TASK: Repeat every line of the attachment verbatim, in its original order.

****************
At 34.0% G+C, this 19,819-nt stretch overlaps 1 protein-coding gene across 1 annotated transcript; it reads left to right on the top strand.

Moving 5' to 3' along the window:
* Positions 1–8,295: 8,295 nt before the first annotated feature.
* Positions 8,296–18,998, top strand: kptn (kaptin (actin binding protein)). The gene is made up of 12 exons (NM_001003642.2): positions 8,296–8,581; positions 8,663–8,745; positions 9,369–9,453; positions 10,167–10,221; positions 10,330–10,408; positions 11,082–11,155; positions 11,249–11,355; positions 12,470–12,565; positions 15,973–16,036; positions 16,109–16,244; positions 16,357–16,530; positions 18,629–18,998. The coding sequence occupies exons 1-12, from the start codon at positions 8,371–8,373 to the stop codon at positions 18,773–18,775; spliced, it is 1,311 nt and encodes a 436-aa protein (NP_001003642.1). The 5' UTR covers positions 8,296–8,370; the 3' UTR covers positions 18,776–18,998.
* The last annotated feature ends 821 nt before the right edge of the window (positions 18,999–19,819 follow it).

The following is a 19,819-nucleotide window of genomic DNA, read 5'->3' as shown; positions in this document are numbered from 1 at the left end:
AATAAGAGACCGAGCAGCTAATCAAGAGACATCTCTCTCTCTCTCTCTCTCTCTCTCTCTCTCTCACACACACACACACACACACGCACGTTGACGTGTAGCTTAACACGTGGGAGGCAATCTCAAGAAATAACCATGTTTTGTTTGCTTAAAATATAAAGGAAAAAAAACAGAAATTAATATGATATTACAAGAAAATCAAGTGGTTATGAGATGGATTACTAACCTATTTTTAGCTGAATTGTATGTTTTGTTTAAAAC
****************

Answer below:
At 34.0% G+C, this 19,819-nt stretch overlaps 1 protein-coding gene across 1 annotated transcript; it reads left to right on the top strand.

Moving 5' to 3' along the window:
* Positions 1–8,295: 8,295 nt before the first annotated feature.
* Positions 8,296–18,998, top strand: kptn (kaptin (actin binding protein)). The gene is made up of 12 exons (NM_001003642.2): positions 8,296–8,581; positions 8,663–8,745; positions 9,369–9,453; positions 10,167–10,221; positions 10,330–10,408; positions 11,082–11,155; positions 11,249–11,355; positions 12,470–12,565; positions 15,973–16,036; positions 16,109–16,244; positions 16,357–16,530; positions 18,629–18,998. The coding sequence occupies exons 1-12, from the start codon at positions 8,371–8,373 to the stop codon at positions 18,773–18,775; spliced, it is 1,311 nt and encodes a 436-aa protein (NP_001003642.1). The 5' UTR covers positions 8,296–8,370; the 3' UTR covers positions 18,776–18,998.
* The last annotated feature ends 821 nt before the right edge of the window (positions 18,999–19,819 follow it).

The following is a 19,819-nucleotide window of genomic DNA, read 5'->3' as shown; positions in this document are numbered from 1 at the left end:
AATAAGAGACCGAGCAGCTAATCAAGAGACATCTCTCTCTCTCTCTCTCTCTCTCTCTCTCTCTCACACACACACACACACACACGCACGTTGACGTGTAGCTTAACACGTGGGAGGCAATCTCAAGAAATAACCATGTTTTGTTTGCTTAAAATATAAAGGAAAAAAAACAGAAATTAATATGATATTACAAGAAAATCAAGTGGTTATGAGATGGATTACTAACCTATTTTTAGCTGAATTGTATGTTTTGTTTAAAAC